Support for these initiatives can vary among the local populations, but many just do not have the means to understand the gravity of the situation, Koroma explained.
“We have educational gaps, but some just don’t believe that mankind has anything to do with climate change,” he said. “Most people depend on natural resources for their livelihoods, so you cannot go to these people calling for a stop of their activities. We have to bring alternatives. And we are definitely making no progress. We look at Scientist Rebellion to help us fill that gap and become a platform for people to understand their needs, receive assistance, and learn to negotiate with the government, so that we can boost the economy while controlling the environmental aspects.”
Apart from climate education, Koroma works on projects involving tree planting and plastic waste management. The latter, he said, is his biggest concern at the moment, “since plastic usage is rising all around Africa.” He is also the founder of a youth-led organization called Green Leone, which addresses climate and environmentally related issues in Sierra Leone. Scientist Rebellion provides a platform to share knowledge and research materials in support of the project. “Since we are an organization that shares a similar path, we lead Scientist Rebellion’s actions here at a local level,” Koroma said.
In Europe, where the risk of incarceration is less and climate change is an issue more widely understood, Gianluca Grimalda’s experience with the group is very different.
“In April we took action against Eni, the main Italian energy company, blocking the entrance of the biofuel refinery in Porto Marghera, Venice,” Grimalda said. “We demanded a public meeting to discuss Eni’s industrial plans that involve more investments for fossil fuels and very little for renewable energies.” Eni did not grant the meeting.
“There is this myth that we will be climate neutral by 2050 and that it is going to be fine, but as critical scientists we know that this is not going to be enough,” Grimalda said, referred to what Kevin Anderson, director at the Tyndall Centre for Climate Change Research, called the ‘Principle of common but differentiated responsibilities.’ According to this principle, high-income countries should decarbonize earlier than low income countries. “The horizon for countries like Italy then is not 2050 but 2030,” said Grimalda. “The carbon budget for the North of the world is already negative. It is time to give something back.” That is why Scientist Rebellion supports the “Debt for Climate” campaign, which calls for the cancellation of debts in the Global South, under the commitment that those nations keep fossil fuels in the ground. “That should be uncontroversial,” Grimalda said. “This is what we wanted from Eni too.”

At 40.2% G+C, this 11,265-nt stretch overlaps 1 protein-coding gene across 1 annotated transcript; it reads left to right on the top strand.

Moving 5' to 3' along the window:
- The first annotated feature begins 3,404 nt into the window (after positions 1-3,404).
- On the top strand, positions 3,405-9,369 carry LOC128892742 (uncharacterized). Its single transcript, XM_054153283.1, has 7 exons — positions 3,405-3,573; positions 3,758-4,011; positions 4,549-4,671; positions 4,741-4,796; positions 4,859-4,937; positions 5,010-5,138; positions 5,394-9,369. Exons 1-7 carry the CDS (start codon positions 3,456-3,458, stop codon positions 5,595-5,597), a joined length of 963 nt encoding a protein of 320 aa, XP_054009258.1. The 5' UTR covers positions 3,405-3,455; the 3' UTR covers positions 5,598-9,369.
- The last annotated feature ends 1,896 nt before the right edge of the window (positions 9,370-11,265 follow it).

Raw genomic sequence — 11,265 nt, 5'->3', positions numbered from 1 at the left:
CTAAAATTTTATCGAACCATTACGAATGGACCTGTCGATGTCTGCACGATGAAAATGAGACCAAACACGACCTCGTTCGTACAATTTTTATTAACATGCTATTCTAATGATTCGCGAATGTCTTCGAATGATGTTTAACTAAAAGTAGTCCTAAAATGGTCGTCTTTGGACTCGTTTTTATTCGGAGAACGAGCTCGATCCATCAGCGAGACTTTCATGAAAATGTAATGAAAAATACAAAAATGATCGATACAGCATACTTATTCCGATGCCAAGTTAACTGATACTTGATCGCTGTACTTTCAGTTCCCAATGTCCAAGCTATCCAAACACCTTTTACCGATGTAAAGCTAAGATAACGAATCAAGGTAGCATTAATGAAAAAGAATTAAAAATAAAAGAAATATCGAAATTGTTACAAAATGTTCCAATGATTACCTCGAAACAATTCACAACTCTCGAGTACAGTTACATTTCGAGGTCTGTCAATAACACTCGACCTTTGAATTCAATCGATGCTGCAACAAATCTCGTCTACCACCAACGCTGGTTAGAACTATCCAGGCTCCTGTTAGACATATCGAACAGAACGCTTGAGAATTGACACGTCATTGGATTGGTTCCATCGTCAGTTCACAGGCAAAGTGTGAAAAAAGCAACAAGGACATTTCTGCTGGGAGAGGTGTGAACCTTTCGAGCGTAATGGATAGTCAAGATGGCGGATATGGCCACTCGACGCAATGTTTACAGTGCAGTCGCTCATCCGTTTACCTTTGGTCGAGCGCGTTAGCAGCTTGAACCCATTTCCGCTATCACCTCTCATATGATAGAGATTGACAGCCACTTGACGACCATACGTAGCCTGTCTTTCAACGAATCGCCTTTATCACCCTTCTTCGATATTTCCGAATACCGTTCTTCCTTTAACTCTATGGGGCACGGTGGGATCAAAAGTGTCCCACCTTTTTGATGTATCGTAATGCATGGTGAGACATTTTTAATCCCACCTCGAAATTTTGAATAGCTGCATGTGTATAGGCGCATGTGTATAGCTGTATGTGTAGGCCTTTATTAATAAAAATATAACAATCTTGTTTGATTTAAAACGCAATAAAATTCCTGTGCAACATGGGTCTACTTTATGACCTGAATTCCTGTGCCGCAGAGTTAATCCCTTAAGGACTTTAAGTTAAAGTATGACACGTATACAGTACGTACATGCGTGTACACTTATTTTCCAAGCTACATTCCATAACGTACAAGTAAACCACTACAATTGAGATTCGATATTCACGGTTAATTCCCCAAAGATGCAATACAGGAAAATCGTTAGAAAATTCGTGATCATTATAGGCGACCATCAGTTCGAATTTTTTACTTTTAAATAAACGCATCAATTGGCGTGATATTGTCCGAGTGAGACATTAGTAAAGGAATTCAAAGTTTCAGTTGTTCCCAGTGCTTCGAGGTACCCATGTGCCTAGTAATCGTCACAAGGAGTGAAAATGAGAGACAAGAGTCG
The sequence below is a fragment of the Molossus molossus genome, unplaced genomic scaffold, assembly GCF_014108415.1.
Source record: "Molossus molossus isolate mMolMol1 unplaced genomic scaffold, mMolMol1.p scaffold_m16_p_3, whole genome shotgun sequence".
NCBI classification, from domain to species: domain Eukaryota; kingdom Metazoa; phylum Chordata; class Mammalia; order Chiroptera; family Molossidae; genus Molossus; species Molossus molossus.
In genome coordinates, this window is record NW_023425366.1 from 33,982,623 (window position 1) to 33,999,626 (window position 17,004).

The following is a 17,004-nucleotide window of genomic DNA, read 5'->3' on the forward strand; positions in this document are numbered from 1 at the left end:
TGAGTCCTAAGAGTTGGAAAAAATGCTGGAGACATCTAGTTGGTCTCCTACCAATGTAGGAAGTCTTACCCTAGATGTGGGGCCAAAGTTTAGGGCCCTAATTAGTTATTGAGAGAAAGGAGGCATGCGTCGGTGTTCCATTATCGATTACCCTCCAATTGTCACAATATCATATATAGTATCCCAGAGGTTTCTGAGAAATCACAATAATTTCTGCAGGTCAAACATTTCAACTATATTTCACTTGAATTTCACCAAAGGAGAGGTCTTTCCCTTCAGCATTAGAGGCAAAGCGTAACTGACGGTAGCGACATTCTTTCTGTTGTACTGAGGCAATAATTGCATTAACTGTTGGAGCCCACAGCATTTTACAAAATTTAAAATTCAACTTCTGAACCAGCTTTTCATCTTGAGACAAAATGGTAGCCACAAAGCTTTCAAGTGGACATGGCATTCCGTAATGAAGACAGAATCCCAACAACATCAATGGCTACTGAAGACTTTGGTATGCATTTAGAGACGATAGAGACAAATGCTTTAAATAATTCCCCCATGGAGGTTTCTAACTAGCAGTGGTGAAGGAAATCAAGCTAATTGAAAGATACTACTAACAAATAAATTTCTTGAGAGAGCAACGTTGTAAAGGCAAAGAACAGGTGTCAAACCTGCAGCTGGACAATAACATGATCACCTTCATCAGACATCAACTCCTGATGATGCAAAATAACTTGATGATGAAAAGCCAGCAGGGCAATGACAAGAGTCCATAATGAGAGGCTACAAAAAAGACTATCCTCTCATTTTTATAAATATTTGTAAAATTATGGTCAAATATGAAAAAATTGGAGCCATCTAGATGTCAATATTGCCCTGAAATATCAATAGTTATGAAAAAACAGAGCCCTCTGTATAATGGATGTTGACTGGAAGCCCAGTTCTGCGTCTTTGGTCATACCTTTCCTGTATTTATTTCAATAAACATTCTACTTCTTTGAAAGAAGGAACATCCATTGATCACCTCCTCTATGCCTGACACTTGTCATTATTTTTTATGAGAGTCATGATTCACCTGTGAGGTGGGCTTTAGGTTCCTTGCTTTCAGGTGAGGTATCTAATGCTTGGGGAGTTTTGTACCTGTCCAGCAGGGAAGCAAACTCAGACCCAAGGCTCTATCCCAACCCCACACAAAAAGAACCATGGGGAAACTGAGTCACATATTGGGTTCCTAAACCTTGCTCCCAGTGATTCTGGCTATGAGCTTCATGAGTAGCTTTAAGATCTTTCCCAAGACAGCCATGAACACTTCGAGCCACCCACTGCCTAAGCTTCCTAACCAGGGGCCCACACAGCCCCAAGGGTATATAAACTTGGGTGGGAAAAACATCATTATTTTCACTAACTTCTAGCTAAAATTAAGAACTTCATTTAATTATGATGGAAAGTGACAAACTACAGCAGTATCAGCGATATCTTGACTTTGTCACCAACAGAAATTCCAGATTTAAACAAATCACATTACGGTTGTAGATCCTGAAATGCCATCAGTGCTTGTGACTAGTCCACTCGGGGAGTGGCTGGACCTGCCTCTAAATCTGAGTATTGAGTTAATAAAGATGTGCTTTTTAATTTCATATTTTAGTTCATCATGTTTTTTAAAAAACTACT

Eni is an Italian multinational company and one of the largest oil and gas producers in the world. Activists have long accused Eni of greenwashing, and the company still has numerous fossil fuel investments. In 2020, the Italian Competition and Market Authority fined Eni €5 million for falsely advertising its diesel fuel as “green and renewable.” Today, Eni advertises in nearly every Italian medium, newspapers and televisions included, sponsors major public events, and positions itself as an important source for money in the media market.
“About 1,200 people were involved in our mobilization in April, mostly supporters, while in Italy there are 40 close members of Scientist Rebellion,” Grimalda said. “Many of our actions can be considered arrestable offenses. For something like what we did in Venice, students in a blockade at La Sapienza University in Rome were taken into custody.” They were then sued for “interruption of public service,” which can result in up to 7 years in prison and a fine of €3,000.
Can scientists have better leverage in climate public negotiations, compared with other activists? Yes and no. “Human brains have many stress-coping mechanisms,”Grimalda explained. “One is climate denial. We saw it with COVID, too. Now that we start experiencing the effects of heat waves and flooding, we can hope that people are more persuaded to act. Scientists are one of the most trusted institutions, even more than journalists. That is why I decided to join the movement. I do think that our commitment is important.”
Some members of Scientist Rebellion are also part of Extinction Rebellion and Ultima Generazione (which recently blocked Rome’s main highway). All three groups are funded by the Climate Emergency Fund, which pledges money to sustain climate activism around the world.
“It is very important that we create a critical mass of people around us,” Grimalda said. “We want to talk to other scientists, but also society. In the Theory of Social Change, even a minority can be enough to trigger major transformations.”
“We need everybody on board: scientists, activists, students,” Koroma agreed. “What we are fighting for is real and we have to take action.”
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For Scientist Rebellion to have authentic moral force, shouldn’t its main activists actually work in scientific jobs or at least hold scientific qualifications. I don’t think researchers in social psychology or holders of bachelor’s degrees in rural development studies qualify.